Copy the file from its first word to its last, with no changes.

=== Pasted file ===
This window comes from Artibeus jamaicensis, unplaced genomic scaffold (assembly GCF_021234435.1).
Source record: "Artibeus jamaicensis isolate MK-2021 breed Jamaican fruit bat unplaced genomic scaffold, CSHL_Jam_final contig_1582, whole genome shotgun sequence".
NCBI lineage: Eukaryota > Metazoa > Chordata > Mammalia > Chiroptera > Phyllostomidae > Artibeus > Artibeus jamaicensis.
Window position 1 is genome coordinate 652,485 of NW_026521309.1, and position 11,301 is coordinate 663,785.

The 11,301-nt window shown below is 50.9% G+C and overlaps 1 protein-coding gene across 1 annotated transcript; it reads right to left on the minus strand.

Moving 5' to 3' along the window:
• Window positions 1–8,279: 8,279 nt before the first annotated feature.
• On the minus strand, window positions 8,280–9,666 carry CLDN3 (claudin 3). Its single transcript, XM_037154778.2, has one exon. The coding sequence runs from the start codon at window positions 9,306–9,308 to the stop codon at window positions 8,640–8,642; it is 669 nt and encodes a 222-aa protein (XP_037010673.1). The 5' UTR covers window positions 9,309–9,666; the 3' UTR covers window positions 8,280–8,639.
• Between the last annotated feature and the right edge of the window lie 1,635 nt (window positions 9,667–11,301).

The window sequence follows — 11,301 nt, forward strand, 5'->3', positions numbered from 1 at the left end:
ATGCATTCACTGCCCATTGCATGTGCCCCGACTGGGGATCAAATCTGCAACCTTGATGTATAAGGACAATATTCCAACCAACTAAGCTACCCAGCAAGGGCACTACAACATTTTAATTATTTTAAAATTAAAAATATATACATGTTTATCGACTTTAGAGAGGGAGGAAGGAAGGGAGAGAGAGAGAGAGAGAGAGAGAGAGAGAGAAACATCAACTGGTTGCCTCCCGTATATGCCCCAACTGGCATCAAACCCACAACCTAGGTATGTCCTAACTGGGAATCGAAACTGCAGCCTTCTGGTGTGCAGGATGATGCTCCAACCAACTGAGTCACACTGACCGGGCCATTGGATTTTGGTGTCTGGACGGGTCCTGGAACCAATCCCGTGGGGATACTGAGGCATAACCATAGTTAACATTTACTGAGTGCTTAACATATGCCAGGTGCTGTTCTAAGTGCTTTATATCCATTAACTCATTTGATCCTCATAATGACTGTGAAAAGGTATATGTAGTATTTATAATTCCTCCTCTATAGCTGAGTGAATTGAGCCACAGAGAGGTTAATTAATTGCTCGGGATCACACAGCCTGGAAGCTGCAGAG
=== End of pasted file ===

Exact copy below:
This window comes from Artibeus jamaicensis, unplaced genomic scaffold (assembly GCF_021234435.1).
Source record: "Artibeus jamaicensis isolate MK-2021 breed Jamaican fruit bat unplaced genomic scaffold, CSHL_Jam_final contig_1582, whole genome shotgun sequence".
NCBI lineage: Eukaryota > Metazoa > Chordata > Mammalia > Chiroptera > Phyllostomidae > Artibeus > Artibeus jamaicensis.
Window position 1 is genome coordinate 652,485 of NW_026521309.1, and position 11,301 is coordinate 663,785.

The 11,301-nt window shown below is 50.9% G+C and overlaps 1 protein-coding gene across 1 annotated transcript; it reads right to left on the minus strand.

Moving 5' to 3' along the window:
• Window positions 1–8,279: 8,279 nt before the first annotated feature.
• On the minus strand, window positions 8,280–9,666 carry CLDN3 (claudin 3). Its single transcript, XM_037154778.2, has one exon. The coding sequence runs from the start codon at window positions 9,306–9,308 to the stop codon at window positions 8,640–8,642; it is 669 nt and encodes a 222-aa protein (XP_037010673.1). The 5' UTR covers window positions 9,309–9,666; the 3' UTR covers window positions 8,280–8,639.
• Between the last annotated feature and the right edge of the window lie 1,635 nt (window positions 9,667–11,301).

The window sequence follows — 11,301 nt, forward strand, 5'->3', positions numbered from 1 at the left end:
ATGCATTCACTGCCCATTGCATGTGCCCCGACTGGGGATCAAATCTGCAACCTTGATGTATAAGGACAATATTCCAACCAACTAAGCTACCCAGCAAGGGCACTACAACATTTTAATTATTTTAAAATTAAAAATATATACATGTTTATCGACTTTAGAGAGGGAGGAAGGAAGGGAGAGAGAGAGAGAGAGAGAGAGAGAGAGAGAAACATCAACTGGTTGCCTCCCGTATATGCCCCAACTGGCATCAAACCCACAACCTAGGTATGTCCTAACTGGGAATCGAAACTGCAGCCTTCTGGTGTGCAGGATGATGCTCCAACCAACTGAGTCACACTGACCGGGCCATTGGATTTTGGTGTCTGGACGGGTCCTGGAACCAATCCCGTGGGGATACTGAGGCATAACCATAGTTAACATTTACTGAGTGCTTAACATATGCCAGGTGCTGTTCTAAGTGCTTTATATCCATTAACTCATTTGATCCTCATAATGACTGTGAAAAGGTATATGTAGTATTTATAATTCCTCCTCTATAGCTGAGTGAATTGAGCCACAGAGAGGTTAATTAATTGCTCGGGATCACACAGCCTGGAAGCTGCAGAG